Am J Infect Control 2019 Apr 15. Epub 2019 Apr 15.
Department of Anatomy, Topographical Anatomy, and Operative Surgery, Private Higher Educational Establishment "Kyiv Medical University," Kyiv, Ukraine.
Background: The aim of this study was to obtain the first national estimates of the current prevalence and incidence and death of health care-associated infections (HAIs) of all types in acute care hospitals in Ukraine.
Methods: Prospective surveillance was conducted from January 2014 to December 2016 in 17 hospitals. Surveillance case definitions were derived from the Centers for Disease Control and Prevention's National Healthcare Safety Network HAI case definitions. The identification and antimicrobial susceptibility of cultures were determined using a automated microbiology analyzer. Some antimicrobial susceptibility tests used Kirby-Bauer antibiotic testing.
Results: Of 97,340 patients, 10,986 (11.3%) HAIs were observed. The most frequently reported HAI types were surgical site infections (60%), respiratory tract infections (pneumonia and lower respiratory tract, 18.4%), bloodstream infections (10.2%), and urinary tract infections (9.5%). Death during hospitalization was reported in 9.7% of HAI cases. The most common organism reported was Escherichia coli, accounting for 21.8% of all organisms, followed by Staphylococcus aureus (18.4%), Enterococcus spp (15.7%), and Pseudomonas aeruginosa (12.4%). Antimicrobial resistance among the isolates associated with HAIs showed that 42.1% and 3.6% of coagulase-negative Staphylococcus spp isolates were β-lactam (oxacillin)- and glycopeptide (teicoplanin)-resistant, respectively. Meticillin resistance was reported in 39.2% of S aureus isolates.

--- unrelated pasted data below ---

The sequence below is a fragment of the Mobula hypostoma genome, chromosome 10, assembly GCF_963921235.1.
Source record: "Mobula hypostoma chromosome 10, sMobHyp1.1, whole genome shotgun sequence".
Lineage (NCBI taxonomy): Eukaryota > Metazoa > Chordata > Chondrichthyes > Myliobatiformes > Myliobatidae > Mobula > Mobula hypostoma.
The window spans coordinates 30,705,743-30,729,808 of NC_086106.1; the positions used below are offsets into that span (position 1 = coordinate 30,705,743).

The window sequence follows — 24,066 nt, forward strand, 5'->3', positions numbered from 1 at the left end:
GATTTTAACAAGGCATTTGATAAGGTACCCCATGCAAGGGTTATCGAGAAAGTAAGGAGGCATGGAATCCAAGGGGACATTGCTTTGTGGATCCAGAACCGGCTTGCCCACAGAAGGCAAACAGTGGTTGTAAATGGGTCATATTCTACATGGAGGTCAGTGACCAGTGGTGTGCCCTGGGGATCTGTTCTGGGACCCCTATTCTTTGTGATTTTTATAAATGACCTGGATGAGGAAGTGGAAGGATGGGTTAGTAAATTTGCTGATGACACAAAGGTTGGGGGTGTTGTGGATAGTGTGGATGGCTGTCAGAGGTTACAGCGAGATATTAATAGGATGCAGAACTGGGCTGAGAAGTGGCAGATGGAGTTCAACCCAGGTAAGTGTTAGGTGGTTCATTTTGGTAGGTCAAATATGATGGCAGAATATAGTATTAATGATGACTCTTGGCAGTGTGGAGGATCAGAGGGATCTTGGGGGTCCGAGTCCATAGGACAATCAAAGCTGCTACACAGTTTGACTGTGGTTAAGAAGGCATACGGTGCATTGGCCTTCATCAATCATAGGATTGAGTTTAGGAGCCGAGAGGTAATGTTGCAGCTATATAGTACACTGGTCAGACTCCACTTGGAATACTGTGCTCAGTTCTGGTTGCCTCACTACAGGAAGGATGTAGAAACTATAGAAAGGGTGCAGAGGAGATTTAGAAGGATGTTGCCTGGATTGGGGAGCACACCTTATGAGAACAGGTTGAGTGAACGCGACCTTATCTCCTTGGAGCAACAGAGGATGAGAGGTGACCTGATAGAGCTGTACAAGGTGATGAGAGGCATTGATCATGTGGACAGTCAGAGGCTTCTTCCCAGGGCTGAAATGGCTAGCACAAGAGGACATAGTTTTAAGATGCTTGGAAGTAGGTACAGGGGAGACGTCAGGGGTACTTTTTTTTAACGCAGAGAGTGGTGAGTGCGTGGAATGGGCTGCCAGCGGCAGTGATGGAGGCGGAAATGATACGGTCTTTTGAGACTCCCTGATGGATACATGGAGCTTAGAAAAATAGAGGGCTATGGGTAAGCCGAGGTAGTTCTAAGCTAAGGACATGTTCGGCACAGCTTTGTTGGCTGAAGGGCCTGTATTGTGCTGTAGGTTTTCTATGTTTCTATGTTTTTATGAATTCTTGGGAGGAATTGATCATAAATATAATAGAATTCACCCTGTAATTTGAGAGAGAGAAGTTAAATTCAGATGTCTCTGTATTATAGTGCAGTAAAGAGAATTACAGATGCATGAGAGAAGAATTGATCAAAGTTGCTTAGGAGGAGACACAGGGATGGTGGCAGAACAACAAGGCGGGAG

Conclusions: HAIs and increasing antimicrobial resistance present a significant burden to the Ukraine hospital system. Infection control priorities in hospitals should include preventing surgical site infections, respiratory tract infections (which also include PNEU and LRTI), bloodstream infections, and urinary tract infections, as well preventing infections due to antimicrobial-resistant pathogens.